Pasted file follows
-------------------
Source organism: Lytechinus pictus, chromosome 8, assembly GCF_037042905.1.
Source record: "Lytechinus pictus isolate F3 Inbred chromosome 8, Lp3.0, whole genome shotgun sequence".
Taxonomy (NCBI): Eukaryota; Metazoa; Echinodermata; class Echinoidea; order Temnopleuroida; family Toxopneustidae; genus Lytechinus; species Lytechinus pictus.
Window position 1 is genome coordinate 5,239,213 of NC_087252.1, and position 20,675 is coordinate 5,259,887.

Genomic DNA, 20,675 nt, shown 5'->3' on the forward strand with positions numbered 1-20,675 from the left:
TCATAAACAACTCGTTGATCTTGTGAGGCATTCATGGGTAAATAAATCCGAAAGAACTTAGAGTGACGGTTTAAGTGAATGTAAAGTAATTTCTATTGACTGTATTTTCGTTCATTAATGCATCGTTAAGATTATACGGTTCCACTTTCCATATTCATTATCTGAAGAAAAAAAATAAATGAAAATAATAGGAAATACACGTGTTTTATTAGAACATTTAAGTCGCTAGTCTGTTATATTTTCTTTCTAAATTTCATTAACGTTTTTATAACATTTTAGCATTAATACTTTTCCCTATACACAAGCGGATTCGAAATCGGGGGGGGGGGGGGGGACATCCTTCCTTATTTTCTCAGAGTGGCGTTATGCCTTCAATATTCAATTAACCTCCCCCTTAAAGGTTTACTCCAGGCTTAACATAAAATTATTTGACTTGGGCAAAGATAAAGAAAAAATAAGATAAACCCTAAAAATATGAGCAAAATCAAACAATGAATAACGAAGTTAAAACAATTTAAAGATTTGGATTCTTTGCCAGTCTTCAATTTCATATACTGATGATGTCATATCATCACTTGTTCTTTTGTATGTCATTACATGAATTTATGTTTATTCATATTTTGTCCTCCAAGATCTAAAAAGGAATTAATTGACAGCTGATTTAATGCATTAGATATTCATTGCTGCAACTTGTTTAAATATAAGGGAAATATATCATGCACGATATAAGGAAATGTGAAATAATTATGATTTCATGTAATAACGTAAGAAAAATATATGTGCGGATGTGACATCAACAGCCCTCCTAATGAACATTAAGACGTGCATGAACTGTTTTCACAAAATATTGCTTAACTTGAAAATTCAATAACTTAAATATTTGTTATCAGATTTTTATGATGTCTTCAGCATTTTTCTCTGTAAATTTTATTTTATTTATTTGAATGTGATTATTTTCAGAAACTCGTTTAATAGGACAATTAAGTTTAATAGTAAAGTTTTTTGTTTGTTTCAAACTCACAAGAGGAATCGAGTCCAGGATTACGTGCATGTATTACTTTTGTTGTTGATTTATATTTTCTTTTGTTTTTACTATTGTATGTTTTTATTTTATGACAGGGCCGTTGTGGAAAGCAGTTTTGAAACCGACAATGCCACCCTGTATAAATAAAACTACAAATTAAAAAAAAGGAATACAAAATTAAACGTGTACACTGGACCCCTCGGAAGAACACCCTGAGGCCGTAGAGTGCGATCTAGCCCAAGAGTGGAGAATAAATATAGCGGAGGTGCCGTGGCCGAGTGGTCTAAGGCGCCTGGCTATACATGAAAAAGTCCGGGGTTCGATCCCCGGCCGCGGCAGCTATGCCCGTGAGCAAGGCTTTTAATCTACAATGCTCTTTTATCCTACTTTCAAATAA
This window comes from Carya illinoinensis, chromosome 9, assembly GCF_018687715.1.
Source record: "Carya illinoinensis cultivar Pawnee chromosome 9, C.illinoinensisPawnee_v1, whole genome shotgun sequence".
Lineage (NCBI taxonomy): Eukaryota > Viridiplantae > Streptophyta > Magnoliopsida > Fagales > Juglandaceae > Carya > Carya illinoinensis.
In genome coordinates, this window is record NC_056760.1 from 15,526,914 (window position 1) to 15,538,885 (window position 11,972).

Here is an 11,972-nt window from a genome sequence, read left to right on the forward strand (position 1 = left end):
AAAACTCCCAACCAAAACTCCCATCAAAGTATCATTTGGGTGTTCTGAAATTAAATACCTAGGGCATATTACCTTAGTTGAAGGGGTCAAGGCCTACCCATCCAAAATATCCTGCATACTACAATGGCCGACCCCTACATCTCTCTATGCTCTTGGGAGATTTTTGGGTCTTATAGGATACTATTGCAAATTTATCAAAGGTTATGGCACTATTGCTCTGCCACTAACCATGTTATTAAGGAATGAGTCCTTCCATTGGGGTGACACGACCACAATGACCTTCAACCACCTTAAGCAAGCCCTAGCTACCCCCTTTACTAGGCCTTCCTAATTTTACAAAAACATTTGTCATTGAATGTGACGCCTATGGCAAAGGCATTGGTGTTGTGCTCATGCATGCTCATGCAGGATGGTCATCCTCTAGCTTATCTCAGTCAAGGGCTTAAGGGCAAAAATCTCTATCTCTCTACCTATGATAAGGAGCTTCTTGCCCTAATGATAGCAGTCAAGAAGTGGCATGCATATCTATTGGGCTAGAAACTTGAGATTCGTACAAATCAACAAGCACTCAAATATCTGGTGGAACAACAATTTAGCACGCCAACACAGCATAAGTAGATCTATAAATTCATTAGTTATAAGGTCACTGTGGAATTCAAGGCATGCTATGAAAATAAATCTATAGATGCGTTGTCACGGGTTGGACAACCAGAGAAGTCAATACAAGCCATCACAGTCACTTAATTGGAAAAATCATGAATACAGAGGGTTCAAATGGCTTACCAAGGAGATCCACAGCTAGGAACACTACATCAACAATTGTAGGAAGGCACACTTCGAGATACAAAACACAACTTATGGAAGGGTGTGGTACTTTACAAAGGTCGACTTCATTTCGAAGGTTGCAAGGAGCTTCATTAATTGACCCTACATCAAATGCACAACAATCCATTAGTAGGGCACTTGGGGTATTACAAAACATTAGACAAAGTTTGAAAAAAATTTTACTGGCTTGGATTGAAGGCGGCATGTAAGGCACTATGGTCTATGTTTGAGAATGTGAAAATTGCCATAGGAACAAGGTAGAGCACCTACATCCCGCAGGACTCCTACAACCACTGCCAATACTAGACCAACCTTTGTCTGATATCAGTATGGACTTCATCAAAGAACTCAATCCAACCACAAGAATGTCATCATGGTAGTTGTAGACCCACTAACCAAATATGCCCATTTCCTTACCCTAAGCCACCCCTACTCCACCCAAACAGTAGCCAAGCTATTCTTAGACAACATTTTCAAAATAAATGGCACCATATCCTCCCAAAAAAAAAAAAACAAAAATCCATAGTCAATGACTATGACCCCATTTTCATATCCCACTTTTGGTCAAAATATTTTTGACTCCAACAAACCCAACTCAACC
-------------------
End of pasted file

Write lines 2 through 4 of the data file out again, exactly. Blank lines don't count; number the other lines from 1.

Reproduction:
Source record: "Lytechinus pictus isolate F3 Inbred chromosome 8, Lp3.0, whole genome shotgun sequence".
Taxonomy (NCBI): Eukaryota; Metazoa; Echinodermata; class Echinoidea; order Temnopleuroida; family Toxopneustidae; genus Lytechinus; species Lytechinus pictus.
Window position 1 is genome coordinate 5,239,213 of NC_087252.1, and position 20,675 is coordinate 5,259,887.